Crosscurrents

Monday-Thursday at 5pm

Crosscurrents is the daily news magazine from KALW Public Radio. We are part of KALW's Public Interest Reporting Project, which began in 2003 with the goal of expanding local in-depth reporting – at a time when most news organizations were cutting back on public interest journalism.

Subscribe to the Crosscurrents podcast here.

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4:40pm

Wed June 27, 2012
Economy/Labor/Biz

Meet a major player in California's cannabis industry

Steve DeAngelo, Executive Director, Harborside Health Center

Marijuana is legal for medical use under California law, but sale and possession are still federal crimes. Raids on growers and dispensaries – and a general climate of uncertainty – are increasingly creating problems for the industry.

Last week, the company that processes most dispesary credit card transactions nationally announced that starting in July, it would no longer do so. This means businesses will now have to conduct most of their business in cash.

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12:44pm

Wed June 27, 2012
Cops & Courts

Dispatches from the Inside: A prisoner's take on a correctional re-entry program

California Department of Corrections and Rehabilitation

Richard Gilliam is incarcerated at San Quentin State Prison. 

May 2, 2012

The Argument in Favor of Re-implementation and Expansion of a Correctional Re-entry Program

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9:23am

Wed June 27, 2012
Morning News Roundup

Connecting the Dots: Top News Stories for Wednesday, June 27, 2012

(San Jose Mercury News) // Monday's Supreme Court ruling on Arizona's controversial immigration law upheld the mandate for a police officer to ask for a person's immigration papers after stopping them. In California, the law is not so different from Arizona's, but enforcement varies widely and is often up to the discretion of individual officers…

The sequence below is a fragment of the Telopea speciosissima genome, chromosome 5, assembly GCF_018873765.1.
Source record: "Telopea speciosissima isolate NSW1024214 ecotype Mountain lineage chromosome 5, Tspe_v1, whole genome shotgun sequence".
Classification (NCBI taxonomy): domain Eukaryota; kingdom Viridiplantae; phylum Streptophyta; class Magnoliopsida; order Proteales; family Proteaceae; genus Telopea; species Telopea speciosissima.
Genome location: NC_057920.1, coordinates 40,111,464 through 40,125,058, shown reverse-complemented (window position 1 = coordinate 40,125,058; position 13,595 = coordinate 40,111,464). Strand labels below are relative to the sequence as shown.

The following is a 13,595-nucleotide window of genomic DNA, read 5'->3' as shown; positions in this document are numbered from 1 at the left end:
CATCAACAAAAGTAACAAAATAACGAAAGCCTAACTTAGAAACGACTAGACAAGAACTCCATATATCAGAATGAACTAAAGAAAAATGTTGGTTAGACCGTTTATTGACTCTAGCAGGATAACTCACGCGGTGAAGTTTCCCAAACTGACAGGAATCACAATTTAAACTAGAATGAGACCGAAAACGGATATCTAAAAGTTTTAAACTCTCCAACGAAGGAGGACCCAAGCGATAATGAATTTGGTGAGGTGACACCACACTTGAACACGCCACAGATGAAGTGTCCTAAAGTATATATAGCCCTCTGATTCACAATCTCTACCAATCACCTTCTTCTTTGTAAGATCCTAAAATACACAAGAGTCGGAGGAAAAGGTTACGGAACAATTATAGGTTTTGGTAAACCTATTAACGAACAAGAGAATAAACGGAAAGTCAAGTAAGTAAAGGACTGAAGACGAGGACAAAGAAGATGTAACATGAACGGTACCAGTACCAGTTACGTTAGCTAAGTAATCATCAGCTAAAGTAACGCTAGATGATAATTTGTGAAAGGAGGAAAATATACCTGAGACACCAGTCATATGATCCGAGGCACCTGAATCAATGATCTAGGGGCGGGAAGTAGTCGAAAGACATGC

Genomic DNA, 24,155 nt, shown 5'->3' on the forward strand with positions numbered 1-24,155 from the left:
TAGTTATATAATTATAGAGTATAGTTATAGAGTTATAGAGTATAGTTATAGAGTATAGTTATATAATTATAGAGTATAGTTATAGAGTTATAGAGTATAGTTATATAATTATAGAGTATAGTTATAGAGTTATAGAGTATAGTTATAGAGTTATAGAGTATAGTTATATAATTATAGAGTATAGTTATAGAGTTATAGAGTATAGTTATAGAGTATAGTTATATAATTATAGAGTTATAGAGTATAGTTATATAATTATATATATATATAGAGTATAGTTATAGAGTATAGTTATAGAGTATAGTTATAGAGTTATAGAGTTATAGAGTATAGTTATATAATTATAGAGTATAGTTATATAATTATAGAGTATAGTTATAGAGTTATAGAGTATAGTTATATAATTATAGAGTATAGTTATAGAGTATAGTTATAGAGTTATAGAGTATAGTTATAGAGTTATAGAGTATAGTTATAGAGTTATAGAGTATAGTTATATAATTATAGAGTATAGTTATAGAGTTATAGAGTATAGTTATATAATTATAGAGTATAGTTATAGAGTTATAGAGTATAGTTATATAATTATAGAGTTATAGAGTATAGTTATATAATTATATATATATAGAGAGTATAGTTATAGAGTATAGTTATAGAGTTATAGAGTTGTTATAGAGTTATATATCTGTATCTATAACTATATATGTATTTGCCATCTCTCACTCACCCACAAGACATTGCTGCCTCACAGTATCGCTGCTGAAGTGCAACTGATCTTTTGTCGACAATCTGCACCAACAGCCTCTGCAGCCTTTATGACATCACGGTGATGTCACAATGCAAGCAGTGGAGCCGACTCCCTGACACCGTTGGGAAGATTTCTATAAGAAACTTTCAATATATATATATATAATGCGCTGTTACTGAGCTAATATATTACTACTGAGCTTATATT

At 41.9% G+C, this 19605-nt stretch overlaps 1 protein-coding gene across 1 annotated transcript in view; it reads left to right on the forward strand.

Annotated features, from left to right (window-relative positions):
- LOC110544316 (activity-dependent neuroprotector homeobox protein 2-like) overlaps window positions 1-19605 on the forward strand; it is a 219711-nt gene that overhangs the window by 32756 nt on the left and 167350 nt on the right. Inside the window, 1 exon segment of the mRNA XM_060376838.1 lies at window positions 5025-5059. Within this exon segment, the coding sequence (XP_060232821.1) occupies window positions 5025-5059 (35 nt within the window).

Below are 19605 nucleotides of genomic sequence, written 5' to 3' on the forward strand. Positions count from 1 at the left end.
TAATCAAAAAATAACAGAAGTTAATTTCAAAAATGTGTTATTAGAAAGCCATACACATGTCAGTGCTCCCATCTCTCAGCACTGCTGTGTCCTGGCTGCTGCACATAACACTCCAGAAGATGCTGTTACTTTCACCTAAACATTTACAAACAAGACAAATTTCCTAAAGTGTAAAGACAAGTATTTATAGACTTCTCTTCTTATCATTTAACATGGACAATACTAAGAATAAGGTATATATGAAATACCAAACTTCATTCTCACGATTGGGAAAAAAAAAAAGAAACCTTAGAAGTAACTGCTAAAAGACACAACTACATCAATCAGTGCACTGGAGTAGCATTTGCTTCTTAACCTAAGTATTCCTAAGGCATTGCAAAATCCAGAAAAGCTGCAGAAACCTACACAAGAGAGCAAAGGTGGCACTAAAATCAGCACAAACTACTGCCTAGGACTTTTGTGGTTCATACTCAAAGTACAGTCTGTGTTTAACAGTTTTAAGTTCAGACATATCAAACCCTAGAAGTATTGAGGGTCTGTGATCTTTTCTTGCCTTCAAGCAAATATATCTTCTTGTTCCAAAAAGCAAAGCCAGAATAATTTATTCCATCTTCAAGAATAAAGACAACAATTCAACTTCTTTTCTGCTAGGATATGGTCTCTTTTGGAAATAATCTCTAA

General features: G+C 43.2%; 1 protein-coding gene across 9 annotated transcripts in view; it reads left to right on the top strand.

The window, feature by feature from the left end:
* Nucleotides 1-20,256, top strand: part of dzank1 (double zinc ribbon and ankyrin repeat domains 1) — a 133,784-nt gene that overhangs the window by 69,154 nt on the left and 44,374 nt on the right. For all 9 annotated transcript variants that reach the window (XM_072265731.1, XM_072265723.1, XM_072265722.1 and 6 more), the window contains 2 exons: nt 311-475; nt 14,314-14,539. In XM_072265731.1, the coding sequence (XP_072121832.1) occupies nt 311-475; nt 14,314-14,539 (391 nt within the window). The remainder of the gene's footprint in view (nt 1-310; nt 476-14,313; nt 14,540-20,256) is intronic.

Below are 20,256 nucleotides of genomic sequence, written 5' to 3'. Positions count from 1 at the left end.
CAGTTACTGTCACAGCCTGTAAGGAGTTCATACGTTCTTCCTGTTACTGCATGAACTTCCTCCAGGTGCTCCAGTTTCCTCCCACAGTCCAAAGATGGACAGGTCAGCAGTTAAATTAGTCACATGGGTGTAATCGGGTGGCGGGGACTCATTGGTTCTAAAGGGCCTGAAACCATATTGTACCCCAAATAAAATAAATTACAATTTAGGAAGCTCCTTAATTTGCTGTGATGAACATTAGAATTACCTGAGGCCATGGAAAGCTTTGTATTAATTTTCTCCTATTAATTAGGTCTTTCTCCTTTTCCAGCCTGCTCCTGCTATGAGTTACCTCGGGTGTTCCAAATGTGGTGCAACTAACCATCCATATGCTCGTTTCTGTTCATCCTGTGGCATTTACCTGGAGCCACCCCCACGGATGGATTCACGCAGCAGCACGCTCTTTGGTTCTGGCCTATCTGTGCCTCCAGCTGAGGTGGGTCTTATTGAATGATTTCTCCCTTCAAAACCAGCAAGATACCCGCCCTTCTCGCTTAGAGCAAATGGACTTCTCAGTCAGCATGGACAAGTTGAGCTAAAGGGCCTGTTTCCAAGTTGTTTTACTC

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5:56pm

Tue June 26, 2012
Crosscurrents

Crosscurrents: June 26, 2012

Caltrain engineers coping with suicides, what the UC system can learn from Chile about its rising costs, a jazz perspective on Sue Terry, and local musician A Girl Named T.

4:45pm

Tue June 26, 2012
Transportation

Caltrain engineer talks about coping with track deaths

In the past six weeks, five people have died on Caltrain tracks, hit by trains that could not stop in time to avoid them. Every year, an average of 12 people die on Caltrain tracks, and most are suicides. This is a small percentage of suicide deaths each year – only about one percent of suicides in the U.S. are by train.

Caltrain has built 10-foot fences along much of the route, commissioned studies about location and prevention, put up signs with suicide hotline numbers along its tracks, and partnered with mental health agencies. But it is a tragic problem that persists.

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